Modeling Compensation (professionals only)


Summarized by David Martinez


Professional -modeling industry- jobs are booked and arranged through a model’s talent agent or manager. The model’s agent or manager is contacted by a booking agent that works directly for a client (product brand, clothing brand or directly with a brand designer or ad agency).


The payment range is based on the brand name of the product, the brand recognition and advertising usage. Most importantly, modeling compensation will be accessed and based on the model’s professional standing in the industry; how many editorial campaigns has the model done? How many high-quality campaigns has the model done? Does the model command professional name recognition in the editorial or advertising industry? Booking considerations will also take into account the model’s unique beauty, the model’s ability to hit quality poses consistently and the ease in working with the model. Therefore, and early on, it is important for a model to cultivate good relationships with photographers, makeup artists, hair designers and others; references and word-of-mouth (good or bad) matter. Keep in mind that the model does not negotiate compensation with the booking agent or client; the model’s agent will handle all booking arrangements and compensation on the model’s behalf. However, the model is free to reject any modeling offer that is not acceptable to her (of course, turning down work will risk future modeling offers).


Here’s a breakdown of work and modeling compensation-


  1. EDITORIAL WORK $-0- to $150 per day

These modeling jobs consist of photo shoots for fashion forward magazines

and editorial fashion content. These modeling events pay very little, to

nothing at all.   Editorial gigs are the most effective way to gain image

content for your book and to also advertise your name and face. Optimally,

and regardless of payment, the model should try to do any editorial work

that will be featured on the cover of a magazine. This method is used to

build the model’s brand and requires only an investment of time.



  1. FITTINGS $100 to $300 per hour

Fittings consist of standing for a designer that basically sizes cloths on the

model (fitting the model). These jobs require the model to stand very still

while being fitted.


  1. SHOWROOM WORK $100 to $300 per hour

(typically a 4 hour half-day or $1,000 for a full-day)


Showroom work is a private showcasing of a designer brand to potential

department store buyers; the model typically showcases the clothing in the

form of a runway type display movement.


  1. LOOK BOOKS or E-commerce $800 to $5,000 per day

Typical high-key (infinite) background shoots for look books and

E-commerce merchandise. These production shoots may require numerous

clothing changes and therefore be fast paced.



  1. CATALOGUE SHOOTS $1,500 to $10,000 per day

(travel and/or location shoots, but may also

be an in-studio shoot)


Payment varies depending of the quality of the brand name and also the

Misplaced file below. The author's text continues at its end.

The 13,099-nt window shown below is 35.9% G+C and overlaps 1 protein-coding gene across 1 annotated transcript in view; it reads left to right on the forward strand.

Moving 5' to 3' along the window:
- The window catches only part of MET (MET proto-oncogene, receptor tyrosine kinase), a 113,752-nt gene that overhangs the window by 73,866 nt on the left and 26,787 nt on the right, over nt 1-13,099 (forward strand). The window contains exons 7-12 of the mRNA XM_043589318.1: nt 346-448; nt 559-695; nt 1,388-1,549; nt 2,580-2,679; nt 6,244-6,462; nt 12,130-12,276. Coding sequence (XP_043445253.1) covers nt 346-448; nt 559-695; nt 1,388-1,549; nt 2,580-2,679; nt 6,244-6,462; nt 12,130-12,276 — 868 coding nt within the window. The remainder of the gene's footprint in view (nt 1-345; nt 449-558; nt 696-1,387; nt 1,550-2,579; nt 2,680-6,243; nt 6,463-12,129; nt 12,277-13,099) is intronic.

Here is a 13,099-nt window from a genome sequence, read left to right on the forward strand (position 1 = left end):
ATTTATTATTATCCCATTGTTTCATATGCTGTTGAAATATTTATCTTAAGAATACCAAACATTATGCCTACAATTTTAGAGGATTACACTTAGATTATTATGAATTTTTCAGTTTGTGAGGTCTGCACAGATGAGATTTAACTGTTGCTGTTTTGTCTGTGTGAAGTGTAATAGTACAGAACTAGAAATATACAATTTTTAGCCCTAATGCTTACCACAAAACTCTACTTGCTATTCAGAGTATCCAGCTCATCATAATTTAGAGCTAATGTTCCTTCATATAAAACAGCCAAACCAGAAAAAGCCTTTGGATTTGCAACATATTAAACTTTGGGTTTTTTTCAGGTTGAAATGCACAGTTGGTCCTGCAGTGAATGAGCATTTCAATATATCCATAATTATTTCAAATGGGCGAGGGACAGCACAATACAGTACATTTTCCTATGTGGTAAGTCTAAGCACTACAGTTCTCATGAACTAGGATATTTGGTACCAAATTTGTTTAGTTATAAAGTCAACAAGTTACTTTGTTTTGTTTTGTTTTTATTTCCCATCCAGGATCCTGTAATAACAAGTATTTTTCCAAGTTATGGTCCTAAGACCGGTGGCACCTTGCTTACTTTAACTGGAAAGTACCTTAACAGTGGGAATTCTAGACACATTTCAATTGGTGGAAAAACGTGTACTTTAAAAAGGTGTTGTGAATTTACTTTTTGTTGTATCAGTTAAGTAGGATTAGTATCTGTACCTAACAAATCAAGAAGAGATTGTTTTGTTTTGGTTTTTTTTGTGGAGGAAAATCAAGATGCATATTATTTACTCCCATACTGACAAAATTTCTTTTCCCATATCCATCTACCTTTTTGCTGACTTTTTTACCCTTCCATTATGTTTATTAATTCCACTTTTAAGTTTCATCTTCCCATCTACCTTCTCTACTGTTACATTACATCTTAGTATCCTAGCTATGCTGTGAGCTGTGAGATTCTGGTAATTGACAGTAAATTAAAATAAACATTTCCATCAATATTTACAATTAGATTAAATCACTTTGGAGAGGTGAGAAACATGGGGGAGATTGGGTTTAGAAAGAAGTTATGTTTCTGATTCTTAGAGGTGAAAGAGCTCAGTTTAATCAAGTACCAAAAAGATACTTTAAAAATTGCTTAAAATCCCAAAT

quality of the model (as described at the beginning). The catalogue shoot

typically utilizes great background and location scenes and may include

exotic travel locations. Some catalogue shoots will be accomplished in

studio and may utilize green screen for post production imagery and



  1. RUNWAY SHOWS $-0- to Trade (clothing)


$500 to $1,000 per show


Runway shows will not change your life but they will get you conditioned

into modeling in front of a crowd of people and will give you experience

and confidence on the catwalk. Models can get their start with local runway

shows and work their way up to the better known fashion week events. Top

supermodels that are booked to open and walk prestigious runway shows

are sometimes paid as much as $10,000 to walk the runway. However, and

in general, runway fashion shows pay models little to nothing at all or

may be compensated with clothing.


  1. ADVERTISING JOBS $5,000 to $100,000

Advertising jobs have two payment components. The model gets paid a day

rate for the day of the shoot and then also gets paid for the advertising usage,

such as in store posters, advertising mailers, bus stop posters or giant

billboards signage. Some ad campaigns also include TV broadcast usage and

are then regulated through the Screen Actors Guild which includes a more

complex agreement and payment structure.



A L’oreal campaign typically pays between $30,000 to $50,000. A well

known super model under contract can make 1 to 5 million dollars

(however, this is not the norm). The typical ad campaign for a well known

working model will typically pay $50,000 to $100,000.


Year to year modeling income will vary but an average well known working model can expect to earn between $50,000 to $100,000 per year; the giant contract payments are the exception and not the rule.


Finally, during any given year, most if not all professional working models will engage in all of the above modeling jobs, including runway fashion shows as all models are in constant need of new content to keep their look books current and relevant.


Citation Note:

This information was summarized by David Martinez and furnished by a well known top model, Teresa Moore. Ms Moore has worked for Ralph Lauren, L’Oreal, H&M, Harpers Bazaar, W magazine and Armani Exchange; she has over 10 years experience as a professional top model.